The companies want to take next-generation single-aisle aircraft to a new level of fuel efficiency and reduced emissions. Executives working on the project say that the current LEAP engine has already reduced emissions by 15 percent compared to past generation of engines. The new RISE technology will reduce that number even further.

New engine technologies also ensure 100 percent compatibility with alternative energy sources, including Sustainable Aviation Fuels and hydrogen. Both companies say the RISE Program is the foundation for the next-generation CFM engine expected to be available by the middle of the 2030s. One of the key features of the new engine is an open fan architecture, which is the key to improved fuel efficiency while delivering the same travel speed and cabin experience offered by current generation aircraft.

The program will leverage hybrid electric capability to optimize the efficiency of the engines while enabling electrification for many aircraft systems. So far, the RISE program has more than 300 separate components, modules, and full engine builds. A demonstrator engine is scheduled to begin testing around the middle of the decade, with a flight test soon after.

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Tech News

GE Aviation scores key Air Force approval for 3D-printed metal engine part

The United States Air Force has granted GE Aviation an airworthiness qualification for its F110 metal sump cover created using additive manufacturing. This milestone achievement takes place as part of the company’s pathfinder Pacer Edge program, an initiative intended to highlight the use of industrial 3D printing in the aerospace industry.

Additive manufacturing, which is an industry term for what consumers popularly know as 3D printing, is a promising technology that may change the way certain things are built. We’ve seen this technology used for things like ‘printing’ housing structures and NASA has previously explored the technology as a possible way to create necessary components on-demand in future space missions.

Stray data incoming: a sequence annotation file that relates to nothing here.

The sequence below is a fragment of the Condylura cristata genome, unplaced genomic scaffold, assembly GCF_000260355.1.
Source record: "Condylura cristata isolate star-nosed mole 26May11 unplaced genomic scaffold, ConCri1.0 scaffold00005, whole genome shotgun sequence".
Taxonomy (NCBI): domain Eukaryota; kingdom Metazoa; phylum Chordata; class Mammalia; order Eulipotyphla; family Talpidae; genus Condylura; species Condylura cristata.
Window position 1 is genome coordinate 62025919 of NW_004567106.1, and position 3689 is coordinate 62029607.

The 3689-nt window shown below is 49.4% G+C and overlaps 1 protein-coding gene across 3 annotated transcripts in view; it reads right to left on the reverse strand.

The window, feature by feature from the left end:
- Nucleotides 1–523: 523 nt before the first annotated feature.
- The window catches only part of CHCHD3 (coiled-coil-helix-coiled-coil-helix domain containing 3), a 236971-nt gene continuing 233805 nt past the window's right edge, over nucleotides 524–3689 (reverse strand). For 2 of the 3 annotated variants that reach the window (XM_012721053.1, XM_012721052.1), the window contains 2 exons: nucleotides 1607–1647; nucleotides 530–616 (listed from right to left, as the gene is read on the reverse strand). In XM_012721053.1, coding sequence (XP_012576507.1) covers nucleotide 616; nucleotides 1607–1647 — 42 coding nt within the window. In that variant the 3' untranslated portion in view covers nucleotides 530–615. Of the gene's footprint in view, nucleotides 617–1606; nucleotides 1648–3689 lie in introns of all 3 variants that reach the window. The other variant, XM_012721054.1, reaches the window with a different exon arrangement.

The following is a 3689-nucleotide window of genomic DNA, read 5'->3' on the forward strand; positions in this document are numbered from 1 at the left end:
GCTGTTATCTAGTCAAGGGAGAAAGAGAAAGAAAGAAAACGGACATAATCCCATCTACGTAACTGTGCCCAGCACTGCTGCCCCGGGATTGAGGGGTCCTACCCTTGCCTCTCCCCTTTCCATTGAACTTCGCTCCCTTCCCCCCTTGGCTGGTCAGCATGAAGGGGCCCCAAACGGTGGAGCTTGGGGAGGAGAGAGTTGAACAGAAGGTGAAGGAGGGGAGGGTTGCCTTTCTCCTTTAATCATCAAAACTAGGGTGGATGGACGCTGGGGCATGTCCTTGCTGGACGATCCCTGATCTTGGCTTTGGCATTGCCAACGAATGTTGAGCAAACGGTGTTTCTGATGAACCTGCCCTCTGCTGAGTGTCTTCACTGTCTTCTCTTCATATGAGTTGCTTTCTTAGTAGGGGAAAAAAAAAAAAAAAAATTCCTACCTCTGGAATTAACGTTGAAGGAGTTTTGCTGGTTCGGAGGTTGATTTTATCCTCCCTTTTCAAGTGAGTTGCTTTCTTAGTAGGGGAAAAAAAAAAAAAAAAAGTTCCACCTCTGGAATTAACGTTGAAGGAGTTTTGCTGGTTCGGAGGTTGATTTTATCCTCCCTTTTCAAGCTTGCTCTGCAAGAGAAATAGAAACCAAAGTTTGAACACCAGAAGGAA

NASA’s Perseverance rover, which landed on Mars back in February, is an example of how additive manufacturing can be used for spacecraft and other vehicles: it contains 11 metal components that were all 3D-printed. The distinct advantage offered by additive manufacturing is that just about anything you can imagine and design as a 3D model can be created using a machine that precisely forms the object one layer at a time.

This removes the need to create molds, cut materials, and other aspects of traditional manufacturing, offering unique design opportunities and potential uses that seem entirely sci-fi in nature — like printing components for structures on Mars, for example. GE Additive specializes in printing metal components via Power Bed Fusion machines.

The tech works by applying layers of metal powder that are melted and fused together using either an electron beam or laser. As with consumer-level plastic-based 3D printers, each layer is printed and attached to the previous layer until the final fully manufactured component is finished.

GE Aviation used this technology to create the metal sump cover engine component, which the USAF has given airworthiness qualification. With the approval, GE says that Phase 1a of the Pacer Edge initiative is finished, paving the way for future phases that’ll bring metal additive manufacturing to Tinker Air Force Base. This supply chain will enable military customers to acquire airworthy metal components created using 3D printing tech.

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Tech News

GE and Safran’s hybrid engine plans could ground the guilt over air travel